This national park is situated on the southeastern tip of the Dominican Republic. The park’s 190,267 acre intact coastal ecosystem is prime terrestrial and marine habitat that provides nesting sites for four species of turtles: loggerhead, green, hawksbill and leatherback. Manatees, bottle nose dolphins and whales are seen offshore. Funds raised will support ecological monitoring, research and protection for the park.
The health of the Nacional Parque del Este plays a critical role in sea turtle conservation. Two scientific research projects have confirmed successful nesting rates of hawksbill turtles on the southern beaches of Saona Island. Recently, scientists from the University of Valencia were able to track down, for the first time via satellite, the route of an adult female hawksbill turtle that previously nested in the park. In addition, thanks to the great efforts of a local conservationist, the northern beaches of Saona Island are being patrolled weekly, and threatened nests are being incubated successfully. Furthermore, as part of an ongoing effort to raise the conservation awareness of future generations, young turtles are set free by local schoolchildren.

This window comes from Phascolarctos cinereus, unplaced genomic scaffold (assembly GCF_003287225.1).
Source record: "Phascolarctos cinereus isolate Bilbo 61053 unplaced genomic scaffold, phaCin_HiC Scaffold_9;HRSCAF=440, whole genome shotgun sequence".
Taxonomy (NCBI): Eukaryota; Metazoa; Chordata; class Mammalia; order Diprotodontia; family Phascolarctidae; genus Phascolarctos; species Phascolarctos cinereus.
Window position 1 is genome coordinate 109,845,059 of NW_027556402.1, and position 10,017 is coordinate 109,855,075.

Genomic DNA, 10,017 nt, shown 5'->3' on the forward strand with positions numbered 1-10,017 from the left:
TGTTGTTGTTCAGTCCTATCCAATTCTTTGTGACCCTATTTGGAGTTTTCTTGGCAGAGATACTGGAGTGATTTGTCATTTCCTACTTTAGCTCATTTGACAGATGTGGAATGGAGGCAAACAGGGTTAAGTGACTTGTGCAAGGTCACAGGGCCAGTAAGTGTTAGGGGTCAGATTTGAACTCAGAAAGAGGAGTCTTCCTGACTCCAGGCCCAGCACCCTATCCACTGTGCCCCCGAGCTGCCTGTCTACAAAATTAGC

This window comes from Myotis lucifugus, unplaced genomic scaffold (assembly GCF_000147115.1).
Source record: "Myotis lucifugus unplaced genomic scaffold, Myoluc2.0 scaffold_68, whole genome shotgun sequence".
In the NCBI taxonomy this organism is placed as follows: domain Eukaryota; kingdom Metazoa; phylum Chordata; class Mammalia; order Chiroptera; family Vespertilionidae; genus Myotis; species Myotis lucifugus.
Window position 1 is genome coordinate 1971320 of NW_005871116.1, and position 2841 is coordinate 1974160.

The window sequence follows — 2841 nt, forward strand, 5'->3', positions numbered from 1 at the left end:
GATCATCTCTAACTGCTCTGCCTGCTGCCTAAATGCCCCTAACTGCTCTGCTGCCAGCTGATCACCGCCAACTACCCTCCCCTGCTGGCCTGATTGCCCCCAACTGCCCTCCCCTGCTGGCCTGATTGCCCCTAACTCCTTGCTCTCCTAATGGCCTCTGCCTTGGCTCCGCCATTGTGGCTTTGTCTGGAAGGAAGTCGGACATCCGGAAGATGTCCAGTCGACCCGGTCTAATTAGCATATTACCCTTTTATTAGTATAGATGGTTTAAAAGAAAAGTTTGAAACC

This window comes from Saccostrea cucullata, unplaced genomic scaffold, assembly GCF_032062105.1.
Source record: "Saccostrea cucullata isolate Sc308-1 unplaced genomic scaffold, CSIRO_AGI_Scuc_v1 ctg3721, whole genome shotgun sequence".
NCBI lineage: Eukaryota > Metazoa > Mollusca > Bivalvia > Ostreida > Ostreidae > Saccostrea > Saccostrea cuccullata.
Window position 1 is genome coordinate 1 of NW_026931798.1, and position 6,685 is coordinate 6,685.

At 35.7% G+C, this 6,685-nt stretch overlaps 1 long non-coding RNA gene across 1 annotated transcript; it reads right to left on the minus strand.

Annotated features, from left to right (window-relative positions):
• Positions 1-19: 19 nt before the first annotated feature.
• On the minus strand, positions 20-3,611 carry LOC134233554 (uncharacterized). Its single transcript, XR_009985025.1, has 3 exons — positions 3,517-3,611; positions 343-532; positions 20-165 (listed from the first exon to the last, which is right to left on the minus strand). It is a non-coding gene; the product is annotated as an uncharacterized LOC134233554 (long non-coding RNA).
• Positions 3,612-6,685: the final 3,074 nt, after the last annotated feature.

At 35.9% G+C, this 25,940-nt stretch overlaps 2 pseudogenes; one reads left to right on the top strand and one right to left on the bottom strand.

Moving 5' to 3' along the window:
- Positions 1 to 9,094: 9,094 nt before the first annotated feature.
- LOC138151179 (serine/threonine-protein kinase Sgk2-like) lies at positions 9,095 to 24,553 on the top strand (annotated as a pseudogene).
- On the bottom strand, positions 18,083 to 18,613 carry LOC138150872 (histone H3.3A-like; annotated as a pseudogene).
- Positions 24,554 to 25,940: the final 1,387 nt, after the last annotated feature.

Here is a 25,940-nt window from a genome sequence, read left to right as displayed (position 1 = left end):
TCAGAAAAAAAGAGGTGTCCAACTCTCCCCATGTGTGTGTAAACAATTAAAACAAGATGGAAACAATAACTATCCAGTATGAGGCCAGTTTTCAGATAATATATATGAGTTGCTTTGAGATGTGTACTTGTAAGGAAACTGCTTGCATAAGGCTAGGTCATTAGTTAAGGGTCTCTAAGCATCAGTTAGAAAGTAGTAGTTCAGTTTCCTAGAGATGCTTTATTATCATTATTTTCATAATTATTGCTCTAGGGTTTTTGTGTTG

Uncontrolled access to the park by fishermen has put an extreme strain on populations of snapper, grouper, conch and lobster. Illegal hunting has also contributed to the extinction of vertebrates such as the Caribbean monk seal. Luxury hotels outside the park's borders are indicators of the expanding tourism industry that increases pressure on coral reefs and other natural resources.
Sections of the Park are off limits to the public to help protect the last intact mangrove forest in the park, spawning grounds for fish and mollusks and habitat for the only frigate bird nesting colony in the Dominican Republic.
Lobster, conch and finfish fisheries are being monitored by local organizations as a way to gauge the health of the marine environment. In addition, "no take" seasons are enforced to allow species breeding and recovery time from fishing pressure. To reduce anchor damage to coral reefs, SaveNature.Org and its partners has raised funds for the installation of environmentally sensitive mooring buoys at designated sites in the park.